But the national interests of America generally coincide with the interests of people everywhere that favor freedom, prosperity and democracy. There has not been a single example of the US supporting a tyrannical regime against a freedom-loving democratic regime.
It has supported repressive regimes friendly or neutral to the West, including the Greek junta, Pinochet in Chile, or South Vietnam after it was invaded by North Vietnam. These were geo-political decisions based on the need to counter the greater evil of the Soviet Union. Unless we define our own national interest as supporting repression, tyranny and terrorism, the West's agenda to date coincides exactly with that of the United States.
A lot of critics protest that anyone who criticizes America is labeled anti-American, just as anyone who criticizes Israel is labeled anti-Semitic. This is usually nonsense. The greatest supporters of the US have at times been scathing in their criticism of aspects of American domestic or foreign policy and no one mistakes them for being anti-American.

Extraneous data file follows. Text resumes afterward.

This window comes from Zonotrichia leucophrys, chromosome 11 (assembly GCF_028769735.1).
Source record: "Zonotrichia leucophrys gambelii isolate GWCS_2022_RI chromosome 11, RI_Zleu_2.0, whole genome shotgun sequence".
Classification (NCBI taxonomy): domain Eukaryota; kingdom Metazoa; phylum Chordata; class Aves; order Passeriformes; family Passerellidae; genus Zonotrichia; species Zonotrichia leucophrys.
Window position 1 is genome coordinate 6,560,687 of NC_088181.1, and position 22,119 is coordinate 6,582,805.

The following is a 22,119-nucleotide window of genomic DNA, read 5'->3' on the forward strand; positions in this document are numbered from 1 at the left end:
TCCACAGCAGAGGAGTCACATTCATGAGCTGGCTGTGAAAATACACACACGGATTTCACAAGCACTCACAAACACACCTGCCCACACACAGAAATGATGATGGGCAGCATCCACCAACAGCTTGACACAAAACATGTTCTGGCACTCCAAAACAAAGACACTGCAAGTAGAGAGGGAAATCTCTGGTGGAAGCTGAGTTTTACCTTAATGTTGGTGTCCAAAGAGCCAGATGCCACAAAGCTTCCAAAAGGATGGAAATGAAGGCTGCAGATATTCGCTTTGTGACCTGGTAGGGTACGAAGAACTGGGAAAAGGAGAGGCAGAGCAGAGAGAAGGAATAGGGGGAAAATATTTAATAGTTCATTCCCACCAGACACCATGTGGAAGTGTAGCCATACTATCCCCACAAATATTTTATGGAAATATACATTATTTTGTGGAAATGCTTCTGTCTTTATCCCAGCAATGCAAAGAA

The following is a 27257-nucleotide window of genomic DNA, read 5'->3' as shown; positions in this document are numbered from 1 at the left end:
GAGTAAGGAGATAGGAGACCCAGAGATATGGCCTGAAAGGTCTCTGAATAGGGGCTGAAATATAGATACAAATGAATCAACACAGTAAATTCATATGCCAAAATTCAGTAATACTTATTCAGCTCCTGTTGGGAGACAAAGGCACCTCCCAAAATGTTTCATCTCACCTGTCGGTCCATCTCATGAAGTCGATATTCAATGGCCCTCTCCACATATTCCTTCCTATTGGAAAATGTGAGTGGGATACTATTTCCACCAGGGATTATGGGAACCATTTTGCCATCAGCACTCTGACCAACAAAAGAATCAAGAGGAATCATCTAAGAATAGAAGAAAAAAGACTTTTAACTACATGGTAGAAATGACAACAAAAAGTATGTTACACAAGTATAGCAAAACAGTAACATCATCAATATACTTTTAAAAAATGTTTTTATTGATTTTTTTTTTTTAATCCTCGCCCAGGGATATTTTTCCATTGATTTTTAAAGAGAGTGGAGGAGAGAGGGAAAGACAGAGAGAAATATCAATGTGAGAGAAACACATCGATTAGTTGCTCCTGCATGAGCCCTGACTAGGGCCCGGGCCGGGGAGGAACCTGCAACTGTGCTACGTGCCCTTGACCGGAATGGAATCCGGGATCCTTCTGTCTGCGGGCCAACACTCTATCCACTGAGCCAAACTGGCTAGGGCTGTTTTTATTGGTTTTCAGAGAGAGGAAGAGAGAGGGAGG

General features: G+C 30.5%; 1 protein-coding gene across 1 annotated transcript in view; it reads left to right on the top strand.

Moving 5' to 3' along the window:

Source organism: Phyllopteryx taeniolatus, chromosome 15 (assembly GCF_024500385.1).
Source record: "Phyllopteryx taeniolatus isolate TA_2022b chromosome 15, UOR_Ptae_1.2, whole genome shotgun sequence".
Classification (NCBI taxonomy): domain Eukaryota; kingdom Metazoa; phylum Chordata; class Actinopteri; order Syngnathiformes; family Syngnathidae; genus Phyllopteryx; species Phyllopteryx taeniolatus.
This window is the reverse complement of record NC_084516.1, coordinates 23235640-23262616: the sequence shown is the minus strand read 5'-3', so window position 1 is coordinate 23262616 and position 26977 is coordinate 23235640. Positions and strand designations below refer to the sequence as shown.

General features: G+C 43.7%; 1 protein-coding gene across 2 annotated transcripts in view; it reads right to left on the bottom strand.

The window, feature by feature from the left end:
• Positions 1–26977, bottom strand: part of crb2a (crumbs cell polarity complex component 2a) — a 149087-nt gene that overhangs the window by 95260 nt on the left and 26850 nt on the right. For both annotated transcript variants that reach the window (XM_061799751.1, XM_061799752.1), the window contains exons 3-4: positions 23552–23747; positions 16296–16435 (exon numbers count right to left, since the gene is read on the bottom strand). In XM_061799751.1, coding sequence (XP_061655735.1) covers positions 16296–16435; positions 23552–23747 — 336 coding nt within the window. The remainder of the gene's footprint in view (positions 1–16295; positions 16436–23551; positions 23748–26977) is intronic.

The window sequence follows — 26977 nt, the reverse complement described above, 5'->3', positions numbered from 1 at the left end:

I have criticized aspects of US and Israeli foreign and domestic policy in unequivocal terms for nearly 30 years without such labels. One can tell a criticism that is directed from base dislike of a country, and it can be found in the Guardian's descriptions of a drive for world "hegemony" as the motive for America's foreign policy.
American triumphalism is admittedly irritating. It is disturbing to see the world's only superpower quite so sure of itself. Indeed, though I am entirely supportive of American action and believe that what they name as evil is evil, I understand the concern with this hyper-confidence. A country that is so all-powerful and imbued with such certainty of its cause can, in theory, become a very dangerous entity.